Scrivener for Windows

For all the years I’ve been writing—or wanting to write—and been on the web I’ve looked for software that might help me write better. I mean that exactly as it reads. I never purchased any of the gimmicky apps which purported to help you write a novel or a screenplay, but I did download and try the demos. I knew intuitively that software wouldn’t elevate my writing, but I hoped it might inspire me to write more. None of what I found did. Nearly every application I found wanted me to plug in the details of my characters: height, weight, eye color, and goals—like the first three mattered and like I knew the last. If I knew my characters’ goals I wouldn’t need your software. When I could fake a goal or when I just loremipsummed one up the results were nothing more than an mishmash of words I could have just as easily written on Post-it notes and then stuck around my monitor. A messy electronic mirror of my messy organic brain.

Along the way I ran into program which made more sense to me as a writer. Programs which help organize the pages and chapters and books. Sometimes these would also manage the submissions as well. YWriter stands prominently in my memory for that. I recognized the value of doing these things, but I didn’t see much value in these apps either because I could do all the organizing I needed with MS Word—for awhile WordPerfect—and a good directory structure. Considering how quickly I write, tracking submissions wasn’t a priority. The interfaces on these apps were an act of love not an act of UX.

Eventually I heard of Scrivener, and that it was for the Mac. I could look at screenshots, I could read reviews and raves, but I couldn’t touch it. Undeterred, I google “like scrivener for windows” every quarter or so. That search invariably coughed up BinderX or whatever that braindump mess is called. So many people seem to like that tool that it worries me I’ve not got the correct brain for it. But given what little I imagine is true about working writers I can’t see how any of them would stand for what comes across to me as a shoe box for postcards, a notepad, and a stubby pencil.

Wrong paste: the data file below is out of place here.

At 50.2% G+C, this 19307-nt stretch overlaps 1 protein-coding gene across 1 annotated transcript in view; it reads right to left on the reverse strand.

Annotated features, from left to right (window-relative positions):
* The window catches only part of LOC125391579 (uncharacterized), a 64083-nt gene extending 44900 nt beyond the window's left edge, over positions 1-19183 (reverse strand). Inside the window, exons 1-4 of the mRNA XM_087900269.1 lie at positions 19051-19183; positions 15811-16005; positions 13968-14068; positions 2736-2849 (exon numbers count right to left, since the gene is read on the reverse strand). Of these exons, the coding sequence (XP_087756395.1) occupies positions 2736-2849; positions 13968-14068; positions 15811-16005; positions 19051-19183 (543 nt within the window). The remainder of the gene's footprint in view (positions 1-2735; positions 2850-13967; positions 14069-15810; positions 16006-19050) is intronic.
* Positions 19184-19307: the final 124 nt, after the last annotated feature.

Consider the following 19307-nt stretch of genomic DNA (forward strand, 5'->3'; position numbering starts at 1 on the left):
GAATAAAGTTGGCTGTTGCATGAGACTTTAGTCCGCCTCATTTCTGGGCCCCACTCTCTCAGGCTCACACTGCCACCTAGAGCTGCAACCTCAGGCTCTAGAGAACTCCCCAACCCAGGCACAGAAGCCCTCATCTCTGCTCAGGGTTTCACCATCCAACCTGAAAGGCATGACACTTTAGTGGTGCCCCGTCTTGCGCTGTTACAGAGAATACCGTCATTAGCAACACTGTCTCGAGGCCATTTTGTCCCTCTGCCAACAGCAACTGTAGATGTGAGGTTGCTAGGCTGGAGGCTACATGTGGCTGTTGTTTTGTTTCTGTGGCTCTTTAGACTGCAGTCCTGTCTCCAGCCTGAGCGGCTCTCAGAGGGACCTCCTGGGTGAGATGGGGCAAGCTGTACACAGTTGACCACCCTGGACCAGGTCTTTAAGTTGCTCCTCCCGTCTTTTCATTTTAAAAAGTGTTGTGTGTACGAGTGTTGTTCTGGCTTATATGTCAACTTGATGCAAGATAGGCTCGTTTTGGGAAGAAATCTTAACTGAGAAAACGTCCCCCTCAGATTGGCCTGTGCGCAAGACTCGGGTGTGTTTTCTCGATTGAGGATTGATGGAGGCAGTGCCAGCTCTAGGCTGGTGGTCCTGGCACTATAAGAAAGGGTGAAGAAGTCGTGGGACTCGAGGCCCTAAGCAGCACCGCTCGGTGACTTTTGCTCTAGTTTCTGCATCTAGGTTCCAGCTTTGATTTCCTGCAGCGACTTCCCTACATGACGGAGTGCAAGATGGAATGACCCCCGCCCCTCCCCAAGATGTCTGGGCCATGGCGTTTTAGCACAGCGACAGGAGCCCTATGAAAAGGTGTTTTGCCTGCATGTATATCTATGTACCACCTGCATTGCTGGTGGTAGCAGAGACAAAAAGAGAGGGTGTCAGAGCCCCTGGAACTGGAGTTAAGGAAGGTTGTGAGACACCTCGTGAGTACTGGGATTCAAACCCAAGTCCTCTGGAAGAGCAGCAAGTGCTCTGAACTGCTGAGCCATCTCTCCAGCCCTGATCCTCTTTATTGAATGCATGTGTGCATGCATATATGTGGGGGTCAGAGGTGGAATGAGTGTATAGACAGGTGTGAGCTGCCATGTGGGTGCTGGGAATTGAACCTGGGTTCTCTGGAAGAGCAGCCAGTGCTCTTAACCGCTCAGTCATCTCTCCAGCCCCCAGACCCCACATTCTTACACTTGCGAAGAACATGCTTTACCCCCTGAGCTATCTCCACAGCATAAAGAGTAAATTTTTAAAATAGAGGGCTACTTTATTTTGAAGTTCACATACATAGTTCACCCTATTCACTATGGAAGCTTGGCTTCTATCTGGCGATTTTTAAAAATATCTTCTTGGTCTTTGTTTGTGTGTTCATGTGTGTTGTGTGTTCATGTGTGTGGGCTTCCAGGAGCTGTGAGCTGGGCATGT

More recently I have found Q10, WriteMonkey, and Celtx. Q10 was great except it isn’t being actively developed. I use WriteMonkey daily and don’t recall why I hesitated dropping Q10 at the time. Celtx does its thing well, but, as much as I want to like it and want to need it, I just kinda like it and don’t really need it at all. As good as Scrivener for Windows is looking I doubt I’ll drop the pure black screen of WriteMonkey for Scrivener’s black text on white or other paper. I’ll copy and paste.

This beta version of Scrivener for Windows is tight so far. I’ve only run into one glitch; anything else I may have found clunky or odd can be attributed to having been born of Mac thinking or just developer style—I think. The interface is sleek and usable. The icons feel good. This is clearly professional software and I’ll consider spending money on it when that time comes.

As a developer I really like the idea that the software I use is aware of the related files I may need quick access to while working. The Binder pane comforts me, but it also confuses me. I understand how it works and what it does; I don’t know how I’ll employ it in the context of writing. When it comes to writing I’m not sure I need to have all writings located in well organized places. Looking back on my writing I can see where I would retro-organize what I already have written, but I don’t think I would have done that much organizing ahead of the writing.

Yesterday I wrote elsewhere.

513 words on day 571

Indexing and Reading More Like a Writer